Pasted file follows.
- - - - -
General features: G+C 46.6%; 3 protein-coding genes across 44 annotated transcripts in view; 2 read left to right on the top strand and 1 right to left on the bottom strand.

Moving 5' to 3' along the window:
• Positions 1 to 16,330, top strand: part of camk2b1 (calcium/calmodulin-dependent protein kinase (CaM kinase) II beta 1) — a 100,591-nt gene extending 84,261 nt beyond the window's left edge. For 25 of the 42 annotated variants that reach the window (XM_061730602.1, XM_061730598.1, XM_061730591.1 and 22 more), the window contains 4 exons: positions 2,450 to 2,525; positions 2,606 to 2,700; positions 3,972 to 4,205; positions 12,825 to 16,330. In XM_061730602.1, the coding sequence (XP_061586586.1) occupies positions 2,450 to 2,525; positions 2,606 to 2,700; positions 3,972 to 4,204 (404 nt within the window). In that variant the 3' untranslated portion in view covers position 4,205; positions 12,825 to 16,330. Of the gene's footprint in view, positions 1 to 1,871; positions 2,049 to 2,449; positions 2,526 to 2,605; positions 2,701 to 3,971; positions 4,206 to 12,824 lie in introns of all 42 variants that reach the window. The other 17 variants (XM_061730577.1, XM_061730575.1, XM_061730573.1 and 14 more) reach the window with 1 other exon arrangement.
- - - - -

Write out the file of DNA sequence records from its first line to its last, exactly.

General features: G+C 46.6%; 3 protein-coding genes across 44 annotated transcripts in view; 2 read left to right on the top strand and 1 right to left on the bottom strand.

Moving 5' to 3' along the window:
• Positions 1 to 16,330, top strand: part of camk2b1 (calcium/calmodulin-dependent protein kinase (CaM kinase) II beta 1) — a 100,591-nt gene extending 84,261 nt beyond the window's left edge. For 25 of the 42 annotated variants that reach the window (XM_061730602.1, XM_061730598.1, XM_061730591.1 and 22 more), the window contains 4 exons: positions 2,450 to 2,525; positions 2,606 to 2,700; positions 3,972 to 4,205; positions 12,825 to 16,330. In XM_061730602.1, the coding sequence (XP_061586586.1) occupies positions 2,450 to 2,525; positions 2,606 to 2,700; positions 3,972 to 4,204 (404 nt within the window). In that variant the 3' untranslated portion in view covers position 4,205; positions 12,825 to 16,330. Of the gene's footprint in view, positions 1 to 1,871; positions 2,049 to 2,449; positions 2,526 to 2,605; positions 2,701 to 3,971; positions 4,206 to 12,824 lie in introns of all 42 variants that reach the window. The other 17 variants (XM_061730577.1, XM_061730575.1, XM_061730573.1 and 14 more) reach the window with 1 other exon arrangement.